Is it the teacher, or your child? This holiday break is the perfect time to figure out why your child isn’t enjoying school.
With school holidays in full swing, dealing with school concerns from your child may be far from your mind. But now is actually the perfect time to have a heart-to-heart with your child and find out if he or she has any concerns about returning back to school.
We are certainly living in scary times and the thought of your child returning to school at the end of the month might be daunting. Because Covid-19 has been top of mind for so many parents, we may not be considering other pressing issues your child may be experiencing at school.
This break is a great opportunity for parents to chat with their children and find out if there is anything concerning you should be aware of.
My child says his teacher is bullying him
It is sometimes difficult for parents to discern between a child’s imagination and the truth, especially if the stories are based on reality.
A parent recently asked for advice from other parents on Facebook regarding a challenge she is having with his child in grade 1.
The post read: “My daughter is in grade 1 and she recently complained to my mom about the Afrikaans teacher who beat her and she pulled her ears and she said she no longer wants to go to school, she would rather go to creche. What can I do in this situation?”
Clinical Psychologist Dr. Jenny Rose says it’s normal for kids to make things up. As kids grow, so does their imagination. It’s a way for them to learn and navigate life and growing up. Dr. Jenny notes, however, that “there is always a significance in what a child says.”
If your 6-year-old suddenly comes home complaining about a teacher who is mistreating them, even if it’s a made-up story, it is something to explore. The child told her grandmother that she wants to go back to creche, which is a red flag on its own. Whether or not the teacher is pulling her ears, the bottom line is important. The child is definitely not having a good experience at school. It’s so drastic that he does not want to go back.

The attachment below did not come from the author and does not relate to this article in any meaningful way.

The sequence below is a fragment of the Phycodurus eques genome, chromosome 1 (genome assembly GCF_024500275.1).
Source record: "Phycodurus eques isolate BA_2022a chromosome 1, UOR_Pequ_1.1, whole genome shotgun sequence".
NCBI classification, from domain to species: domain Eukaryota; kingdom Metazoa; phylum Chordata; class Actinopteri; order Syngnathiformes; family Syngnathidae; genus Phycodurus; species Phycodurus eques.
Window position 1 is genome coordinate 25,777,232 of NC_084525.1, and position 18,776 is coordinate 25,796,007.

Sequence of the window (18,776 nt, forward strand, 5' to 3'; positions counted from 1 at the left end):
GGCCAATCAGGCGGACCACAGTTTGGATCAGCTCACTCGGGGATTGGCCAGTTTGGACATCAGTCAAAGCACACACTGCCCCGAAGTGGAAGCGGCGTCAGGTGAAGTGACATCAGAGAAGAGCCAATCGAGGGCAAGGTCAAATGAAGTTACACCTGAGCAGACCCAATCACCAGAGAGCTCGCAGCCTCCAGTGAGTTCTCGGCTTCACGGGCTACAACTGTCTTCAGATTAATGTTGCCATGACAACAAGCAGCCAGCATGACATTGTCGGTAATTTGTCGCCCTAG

Dr. Jenny advises that parents should explore the story. Exploring it means you need to have a conversation with your child to hear their full story. The school teacher or headmaster needs to be involved regardless. So you need to book an appointment with your child’s teacher via e-mail, or telephonically before school resumes. “It is better to be over-cautious than regret not exploring the problem later,” Dr. Jenny says.
A parent needs to take the issue up with the school, in a non-accusatory manner. The bottom line is important, and your child’s discomfort with school needs to be explored. He could be struggling to adapt to a school environment, with friends, or the teacher could really be giving your child a tough time.
Reporting the issue formally
In the group, some parents recommended that he must report the teacher to the South African Council of Educators (SACE). The SACE deals with Code of Ethics issues relating to teachers, so would be the perfect organisation to approach such issues with.
Some argued that going to the SACE might be extreme when “you don’t know the other half of the story.”
One mom shared her experience with a similar situation. “My daughter made me look like a lunatic in February 2021. She lied that her teacher was beating her and she convinced us. I went marching to the school demanding an explanation as a woke parent. When dealing with 5,6 and 7-year-olds, it’s better to adopt a calm attitude when approaching the matter.”
She explored the matter regardless, just to find the invalidity of her daughter’s story. The lie had a source somehow, and adopting an attitude of curiosity is going to be the difference between marching to the school in aggression, or dismissing it as a lie.
You know your child best and would have to deal with the situation at your discretion. Dismissing it as a lie though is not an advisable course of action.